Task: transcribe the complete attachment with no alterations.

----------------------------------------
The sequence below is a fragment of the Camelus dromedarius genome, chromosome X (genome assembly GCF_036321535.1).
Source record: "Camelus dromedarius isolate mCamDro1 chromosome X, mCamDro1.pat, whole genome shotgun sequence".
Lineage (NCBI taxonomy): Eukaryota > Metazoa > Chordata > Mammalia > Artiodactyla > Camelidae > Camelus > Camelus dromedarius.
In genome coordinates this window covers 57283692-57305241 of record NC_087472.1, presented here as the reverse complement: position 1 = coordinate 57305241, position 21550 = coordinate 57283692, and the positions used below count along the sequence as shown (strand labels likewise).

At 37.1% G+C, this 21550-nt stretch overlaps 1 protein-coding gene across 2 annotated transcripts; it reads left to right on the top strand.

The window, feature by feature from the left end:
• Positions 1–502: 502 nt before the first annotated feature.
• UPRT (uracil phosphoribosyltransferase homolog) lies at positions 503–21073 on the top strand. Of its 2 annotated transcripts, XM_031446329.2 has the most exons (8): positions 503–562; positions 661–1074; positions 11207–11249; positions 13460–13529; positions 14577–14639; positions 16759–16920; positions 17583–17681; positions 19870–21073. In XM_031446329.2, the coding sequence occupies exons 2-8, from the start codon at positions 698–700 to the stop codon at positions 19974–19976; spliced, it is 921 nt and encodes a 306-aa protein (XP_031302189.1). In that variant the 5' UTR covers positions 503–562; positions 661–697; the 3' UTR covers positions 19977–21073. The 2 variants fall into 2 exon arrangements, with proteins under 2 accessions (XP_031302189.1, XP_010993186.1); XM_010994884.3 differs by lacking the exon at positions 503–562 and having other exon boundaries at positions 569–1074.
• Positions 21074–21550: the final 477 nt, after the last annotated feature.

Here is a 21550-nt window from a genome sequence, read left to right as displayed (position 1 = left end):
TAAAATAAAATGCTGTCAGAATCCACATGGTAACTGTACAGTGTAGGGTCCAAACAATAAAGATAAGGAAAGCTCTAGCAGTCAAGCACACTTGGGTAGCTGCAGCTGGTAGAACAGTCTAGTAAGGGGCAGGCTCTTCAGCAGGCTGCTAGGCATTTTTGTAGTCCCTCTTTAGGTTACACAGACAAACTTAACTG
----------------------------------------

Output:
The sequence below is a fragment of the Camelus dromedarius genome, chromosome X (genome assembly GCF_036321535.1).
Source record: "Camelus dromedarius isolate mCamDro1 chromosome X, mCamDro1.pat, whole genome shotgun sequence".
Lineage (NCBI taxonomy): Eukaryota > Metazoa > Chordata > Mammalia > Artiodactyla > Camelidae > Camelus > Camelus dromedarius.
In genome coordinates this window covers 57283692-57305241 of record NC_087472.1, presented here as the reverse complement: position 1 = coordinate 57305241, position 21550 = coordinate 57283692, and the positions used below count along the sequence as shown (strand labels likewise).

At 37.1% G+C, this 21550-nt stretch overlaps 1 protein-coding gene across 2 annotated transcripts; it reads left to right on the top strand.

The window, feature by feature from the left end:
• Positions 1–502: 502 nt before the first annotated feature.
• UPRT (uracil phosphoribosyltransferase homolog) lies at positions 503–21073 on the top strand. Of its 2 annotated transcripts, XM_031446329.2 has the most exons (8): positions 503–562; positions 661–1074; positions 11207–11249; positions 13460–13529; positions 14577–14639; positions 16759–16920; positions 17583–17681; positions 19870–21073. In XM_031446329.2, the coding sequence occupies exons 2-8, from the start codon at positions 698–700 to the stop codon at positions 19974–19976; spliced, it is 921 nt and encodes a 306-aa protein (XP_031302189.1). In that variant the 5' UTR covers positions 503–562; positions 661–697; the 3' UTR covers positions 19977–21073. The 2 variants fall into 2 exon arrangements, with proteins under 2 accessions (XP_031302189.1, XP_010993186.1); XM_010994884.3 differs by lacking the exon at positions 503–562 and having other exon boundaries at positions 569–1074.
• Positions 21074–21550: the final 477 nt, after the last annotated feature.

Here is a 21550-nt window from a genome sequence, read left to right as displayed (position 1 = left end):
TAAAATAAAATGCTGTCAGAATCCACATGGTAACTGTACAGTGTAGGGTCCAAACAATAAAGATAAGGAAAGCTCTAGCAGTCAAGCACACTTGGGTAGCTGCAGCTGGTAGAACAGTCTAGTAAGGGGCAGGCTCTTCAGCAGGCTGCTAGGCATTTTTGTAGTCCCTCTTTAGGTTACACAGACAAACTTAACTG